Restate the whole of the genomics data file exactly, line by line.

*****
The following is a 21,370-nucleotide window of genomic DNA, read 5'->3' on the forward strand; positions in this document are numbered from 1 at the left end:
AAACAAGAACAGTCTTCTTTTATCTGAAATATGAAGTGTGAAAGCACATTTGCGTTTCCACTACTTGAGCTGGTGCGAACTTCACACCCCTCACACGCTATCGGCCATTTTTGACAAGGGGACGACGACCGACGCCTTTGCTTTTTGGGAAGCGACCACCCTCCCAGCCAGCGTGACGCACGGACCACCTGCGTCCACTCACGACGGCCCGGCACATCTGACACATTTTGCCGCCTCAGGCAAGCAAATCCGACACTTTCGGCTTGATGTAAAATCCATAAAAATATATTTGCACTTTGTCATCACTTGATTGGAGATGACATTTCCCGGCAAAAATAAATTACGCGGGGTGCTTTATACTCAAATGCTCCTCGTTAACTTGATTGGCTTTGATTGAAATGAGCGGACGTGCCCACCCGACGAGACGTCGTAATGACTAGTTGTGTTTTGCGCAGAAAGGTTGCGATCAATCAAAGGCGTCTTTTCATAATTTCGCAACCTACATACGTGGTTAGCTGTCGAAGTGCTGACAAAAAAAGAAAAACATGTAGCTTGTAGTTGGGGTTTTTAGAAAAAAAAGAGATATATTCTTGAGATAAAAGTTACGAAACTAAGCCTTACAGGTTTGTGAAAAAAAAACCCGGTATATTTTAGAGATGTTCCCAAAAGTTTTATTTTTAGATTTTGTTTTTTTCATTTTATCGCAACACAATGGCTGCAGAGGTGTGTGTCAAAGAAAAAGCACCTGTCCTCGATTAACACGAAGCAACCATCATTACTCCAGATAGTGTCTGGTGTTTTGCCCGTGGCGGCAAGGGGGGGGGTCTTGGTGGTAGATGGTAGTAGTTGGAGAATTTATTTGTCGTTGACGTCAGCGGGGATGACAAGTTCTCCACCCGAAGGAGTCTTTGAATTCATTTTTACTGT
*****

The following is a 21,370-nucleotide window of genomic DNA, read 5'->3' on the forward strand; positions in this document are numbered from 1 at the left end:
AAACAAGAACAGTCTTCTTTTATCTGAAATATGAAGTGTGAAAGCACATTTGCGTTTCCACTACTTGAGCTGGTGCGAACTTCACACCCCTCACACGCTATCGGCCATTTTTGACAAGGGGACGACGACCGACGCCTTTGCTTTTTGGGAAGCGACCACCCTCCCAGCCAGCGTGACGCACGGACCACCTGCGTCCACTCACGACGGCCCGGCACATCTGACACATTTTGCCGCCTCAGGCAAGCAAATCCGACACTTTCGGCTTGATGTAAAATCCATAAAAATATATTTGCACTTTGTCATCACTTGATTGGAGATGACATTTCCCGGCAAAAATAAATTACGCGGGGTGCTTTATACTCAAATGCTCCTCGTTAACTTGATTGGCTTTGATTGAAATGAGCGGACGTGCCCACCCGACGAGACGTCGTAATGACTAGTTGTGTTTTGCGCAGAAAGGTTGCGATCAATCAAAGGCGTCTTTTCATAATTTCGCAACCTACATACGTGGTTAGCTGTCGAAGTGCTGACAAAAAAAGAAAAACATGTAGCTTGTAGTTGGGGTTTTTAGAAAAAAAAGAGATATATTCTTGAGATAAAAGTTACGAAACTAAGCCTTACAGGTTTGTGAAAAAAAAACCCGGTATATTTTAGAGATGTTCCCAAAAGTTTTATTTTTAGATTTTGTTTTTTTCATTTTATCGCAACACAATGGCTGCAGAGGTGTGTGTCAAAGAAAAAGCACCTGTCCTCGATTAACACGAAGCAACCATCATTACTCCAGATAGTGTCTGGTGTTTTGCCCGTGGCGGCAAGGGGGGGGGTCTTGGTGGTAGATGGTAGTAGTTGGAGAATTTATTTGTCGTTGACGTCAGCGGGGATGACAAGTTCTCCACCCGAAGGAGTCTTTGAATTCATTTTTACTGT